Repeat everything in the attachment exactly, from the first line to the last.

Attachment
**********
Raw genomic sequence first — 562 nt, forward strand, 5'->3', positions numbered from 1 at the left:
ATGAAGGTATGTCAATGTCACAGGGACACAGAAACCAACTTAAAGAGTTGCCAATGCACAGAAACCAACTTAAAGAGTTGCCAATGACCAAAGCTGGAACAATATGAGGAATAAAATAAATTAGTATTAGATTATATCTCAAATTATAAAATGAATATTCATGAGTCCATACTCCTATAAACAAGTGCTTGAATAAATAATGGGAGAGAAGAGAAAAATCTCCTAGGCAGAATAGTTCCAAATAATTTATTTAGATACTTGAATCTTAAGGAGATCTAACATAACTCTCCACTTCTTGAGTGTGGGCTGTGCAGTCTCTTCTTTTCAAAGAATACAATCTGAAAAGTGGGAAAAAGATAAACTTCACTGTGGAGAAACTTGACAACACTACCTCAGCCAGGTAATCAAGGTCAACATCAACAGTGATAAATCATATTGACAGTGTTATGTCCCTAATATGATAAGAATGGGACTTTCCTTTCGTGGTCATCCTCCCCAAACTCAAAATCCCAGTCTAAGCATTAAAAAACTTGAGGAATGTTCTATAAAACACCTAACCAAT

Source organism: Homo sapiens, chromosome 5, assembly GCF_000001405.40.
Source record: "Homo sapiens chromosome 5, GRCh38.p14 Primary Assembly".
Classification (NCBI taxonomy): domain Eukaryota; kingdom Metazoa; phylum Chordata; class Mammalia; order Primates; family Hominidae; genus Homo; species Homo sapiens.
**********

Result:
Raw genomic sequence first — 562 nt, forward strand, 5'->3', positions numbered from 1 at the left:
ATGAAGGTATGTCAATGTCACAGGGACACAGAAACCAACTTAAAGAGTTGCCAATGCACAGAAACCAACTTAAAGAGTTGCCAATGACCAAAGCTGGAACAATATGAGGAATAAAATAAATTAGTATTAGATTATATCTCAAATTATAAAATGAATATTCATGAGTCCATACTCCTATAAACAAGTGCTTGAATAAATAATGGGAGAGAAGAGAAAAATCTCCTAGGCAGAATAGTTCCAAATAATTTATTTAGATACTTGAATCTTAAGGAGATCTAACATAACTCTCCACTTCTTGAGTGTGGGCTGTGCAGTCTCTTCTTTTCAAAGAATACAATCTGAAAAGTGGGAAAAAGATAAACTTCACTGTGGAGAAACTTGACAACACTACCTCAGCCAGGTAATCAAGGTCAACATCAACAGTGATAAATCATATTGACAGTGTTATGTCCCTAATATGATAAGAATGGGACTTTCCTTTCGTGGTCATCCTCCCCAAACTCAAAATCCCAGTCTAAGCATTAAAAAACTTGAGGAATGTTCTATAAAACACCTAACCAAT

Source organism: Homo sapiens, chromosome 5, assembly GCF_000001405.40.
Source record: "Homo sapiens chromosome 5, GRCh38.p14 Primary Assembly".
Classification (NCBI taxonomy): domain Eukaryota; kingdom Metazoa; phylum Chordata; class Mammalia; order Primates; family Hominidae; genus Homo; species Homo sapiens.